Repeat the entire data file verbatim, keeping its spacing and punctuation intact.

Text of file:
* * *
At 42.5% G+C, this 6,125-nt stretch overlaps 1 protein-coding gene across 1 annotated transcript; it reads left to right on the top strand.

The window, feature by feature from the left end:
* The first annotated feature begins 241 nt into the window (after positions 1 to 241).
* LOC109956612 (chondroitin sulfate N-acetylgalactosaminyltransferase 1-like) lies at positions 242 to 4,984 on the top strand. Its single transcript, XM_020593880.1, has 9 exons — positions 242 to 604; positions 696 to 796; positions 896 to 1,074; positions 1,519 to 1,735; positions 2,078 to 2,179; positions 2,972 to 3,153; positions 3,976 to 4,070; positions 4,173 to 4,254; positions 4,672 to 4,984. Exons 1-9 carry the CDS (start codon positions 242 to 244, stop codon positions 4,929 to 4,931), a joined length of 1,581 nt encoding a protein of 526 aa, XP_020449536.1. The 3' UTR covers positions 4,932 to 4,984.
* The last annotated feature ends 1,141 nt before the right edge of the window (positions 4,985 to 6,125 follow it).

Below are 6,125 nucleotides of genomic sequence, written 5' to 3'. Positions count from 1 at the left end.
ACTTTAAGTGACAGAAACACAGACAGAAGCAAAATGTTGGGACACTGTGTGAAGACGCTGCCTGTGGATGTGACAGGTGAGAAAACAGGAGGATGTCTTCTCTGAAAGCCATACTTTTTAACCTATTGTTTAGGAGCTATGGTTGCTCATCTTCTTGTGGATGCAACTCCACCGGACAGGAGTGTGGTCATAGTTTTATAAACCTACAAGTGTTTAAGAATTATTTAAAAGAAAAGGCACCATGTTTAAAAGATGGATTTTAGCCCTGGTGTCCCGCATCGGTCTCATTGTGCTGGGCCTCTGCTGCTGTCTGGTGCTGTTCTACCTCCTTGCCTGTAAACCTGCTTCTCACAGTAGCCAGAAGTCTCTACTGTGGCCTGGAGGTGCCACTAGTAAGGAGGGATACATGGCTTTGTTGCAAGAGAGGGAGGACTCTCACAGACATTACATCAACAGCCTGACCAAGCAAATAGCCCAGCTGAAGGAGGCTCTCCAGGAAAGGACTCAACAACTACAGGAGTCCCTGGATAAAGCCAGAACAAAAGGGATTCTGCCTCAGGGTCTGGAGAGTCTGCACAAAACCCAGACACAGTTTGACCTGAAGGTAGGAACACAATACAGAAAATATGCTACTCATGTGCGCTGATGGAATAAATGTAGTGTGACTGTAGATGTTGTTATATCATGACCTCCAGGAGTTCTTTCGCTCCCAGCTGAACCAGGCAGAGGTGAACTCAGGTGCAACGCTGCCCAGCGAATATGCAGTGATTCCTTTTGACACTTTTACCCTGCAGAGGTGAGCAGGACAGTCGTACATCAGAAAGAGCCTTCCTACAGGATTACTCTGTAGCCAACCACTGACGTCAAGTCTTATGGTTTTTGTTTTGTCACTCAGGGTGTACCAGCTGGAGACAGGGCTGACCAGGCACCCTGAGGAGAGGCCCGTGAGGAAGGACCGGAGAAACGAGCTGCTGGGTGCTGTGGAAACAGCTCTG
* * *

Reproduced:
At 42.5% G+C, this 6,125-nt stretch overlaps 1 protein-coding gene across 1 annotated transcript; it reads left to right on the top strand.

The window, feature by feature from the left end:
* The first annotated feature begins 241 nt into the window (after positions 1 to 241).
* LOC109956612 (chondroitin sulfate N-acetylgalactosaminyltransferase 1-like) lies at positions 242 to 4,984 on the top strand. Its single transcript, XM_020593880.1, has 9 exons — positions 242 to 604; positions 696 to 796; positions 896 to 1,074; positions 1,519 to 1,735; positions 2,078 to 2,179; positions 2,972 to 3,153; positions 3,976 to 4,070; positions 4,173 to 4,254; positions 4,672 to 4,984. Exons 1-9 carry the CDS (start codon positions 242 to 244, stop codon positions 4,929 to 4,931), a joined length of 1,581 nt encoding a protein of 526 aa, XP_020449536.1. The 3' UTR covers positions 4,932 to 4,984.
* The last annotated feature ends 1,141 nt before the right edge of the window (positions 4,985 to 6,125 follow it).

Below are 6,125 nucleotides of genomic sequence, written 5' to 3'. Positions count from 1 at the left end.
ACTTTAAGTGACAGAAACACAGACAGAAGCAAAATGTTGGGACACTGTGTGAAGACGCTGCCTGTGGATGTGACAGGTGAGAAAACAGGAGGATGTCTTCTCTGAAAGCCATACTTTTTAACCTATTGTTTAGGAGCTATGGTTGCTCATCTTCTTGTGGATGCAACTCCACCGGACAGGAGTGTGGTCATAGTTTTATAAACCTACAAGTGTTTAAGAATTATTTAAAAGAAAAGGCACCATGTTTAAAAGATGGATTTTAGCCCTGGTGTCCCGCATCGGTCTCATTGTGCTGGGCCTCTGCTGCTGTCTGGTGCTGTTCTACCTCCTTGCCTGTAAACCTGCTTCTCACAGTAGCCAGAAGTCTCTACTGTGGCCTGGAGGTGCCACTAGTAAGGAGGGATACATGGCTTTGTTGCAAGAGAGGGAGGACTCTCACAGACATTACATCAACAGCCTGACCAAGCAAATAGCCCAGCTGAAGGAGGCTCTCCAGGAAAGGACTCAACAACTACAGGAGTCCCTGGATAAAGCCAGAACAAAAGGGATTCTGCCTCAGGGTCTGGAGAGTCTGCACAAAACCCAGACACAGTTTGACCTGAAGGTAGGAACACAATACAGAAAATATGCTACTCATGTGCGCTGATGGAATAAATGTAGTGTGACTGTAGATGTTGTTATATCATGACCTCCAGGAGTTCTTTCGCTCCCAGCTGAACCAGGCAGAGGTGAACTCAGGTGCAACGCTGCCCAGCGAATATGCAGTGATTCCTTTTGACACTTTTACCCTGCAGAGGTGAGCAGGACAGTCGTACATCAGAAAGAGCCTTCCTACAGGATTACTCTGTAGCCAACCACTGACGTCAAGTCTTATGGTTTTTGTTTTGTCACTCAGGGTGTACCAGCTGGAGACAGGGCTGACCAGGCACCCTGAGGAGAGGCCCGTGAGGAAGGACCGGAGAAACGAGCTGCTGGGTGCTGTGGAAACAGCTCTG